The World's Lightest Metal is 100 Times Lighter Than Styrofoam

Andrew LaSane

In 2011, scientists revealed a metal so light that it could sit atop a dandelion without crushing its delicate, fluffy seeds—and now we can finally see how it works. The microlattice material is 100 times lighter than Styrofoam and constructed of hollow tubes 1000 times thinner than a human hair. Last week, Boeing uploaded a video that shows how award-winning metal material is made, how its cellular structure compares to that of human bones, and how it could revolutionize the way a lot of things are built in the future.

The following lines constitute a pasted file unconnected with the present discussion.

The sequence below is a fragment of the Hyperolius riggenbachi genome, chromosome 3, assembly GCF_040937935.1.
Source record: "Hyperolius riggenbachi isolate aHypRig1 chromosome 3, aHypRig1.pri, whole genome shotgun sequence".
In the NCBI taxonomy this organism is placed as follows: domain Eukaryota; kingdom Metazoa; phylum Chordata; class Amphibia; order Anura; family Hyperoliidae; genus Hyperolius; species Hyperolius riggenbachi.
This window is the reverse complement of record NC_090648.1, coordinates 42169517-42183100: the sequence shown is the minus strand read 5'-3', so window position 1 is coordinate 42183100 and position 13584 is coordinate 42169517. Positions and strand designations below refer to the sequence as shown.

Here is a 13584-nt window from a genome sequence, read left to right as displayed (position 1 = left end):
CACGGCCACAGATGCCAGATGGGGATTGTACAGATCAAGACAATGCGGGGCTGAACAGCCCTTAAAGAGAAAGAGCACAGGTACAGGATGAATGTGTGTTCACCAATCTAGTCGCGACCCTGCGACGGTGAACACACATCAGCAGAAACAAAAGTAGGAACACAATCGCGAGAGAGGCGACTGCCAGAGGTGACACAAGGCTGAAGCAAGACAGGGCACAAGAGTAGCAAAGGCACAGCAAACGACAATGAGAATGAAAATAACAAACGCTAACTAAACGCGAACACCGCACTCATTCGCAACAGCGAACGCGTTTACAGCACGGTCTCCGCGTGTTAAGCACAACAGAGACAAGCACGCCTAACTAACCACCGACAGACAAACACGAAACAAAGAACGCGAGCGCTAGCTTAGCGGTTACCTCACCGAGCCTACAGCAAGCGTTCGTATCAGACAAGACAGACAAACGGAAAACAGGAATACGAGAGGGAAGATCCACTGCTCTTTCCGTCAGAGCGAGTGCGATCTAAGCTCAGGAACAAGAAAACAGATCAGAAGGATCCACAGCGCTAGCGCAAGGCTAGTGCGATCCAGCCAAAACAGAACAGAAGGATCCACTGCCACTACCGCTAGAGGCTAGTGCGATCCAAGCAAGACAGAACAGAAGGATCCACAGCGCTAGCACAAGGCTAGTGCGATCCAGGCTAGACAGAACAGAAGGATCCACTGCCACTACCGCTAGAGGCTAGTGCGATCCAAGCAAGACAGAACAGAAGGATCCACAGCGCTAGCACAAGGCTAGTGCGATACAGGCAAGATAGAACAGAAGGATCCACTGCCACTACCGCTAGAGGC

Developed by scientists at the Boeing-owned HRL Laboratories, as well as researchers from the California Institute of Technology and the University of California, Irvine, microlattice has an open-cellular structure and is essentially 99.99 percent air. In the video above, one researcher compares it to bone: rigid on the outside and mostly hollow on the inside. Its structure gives the material ultra-low density, compression recovery, and energy-absorption qualities similar to rubber-like polymers. It's currently being studied and considered for use as a structural component for aerospace vehicles, in vibration damping, and in thermal insulation, among other applications. 

[h/t Inverse]

 99.99 percent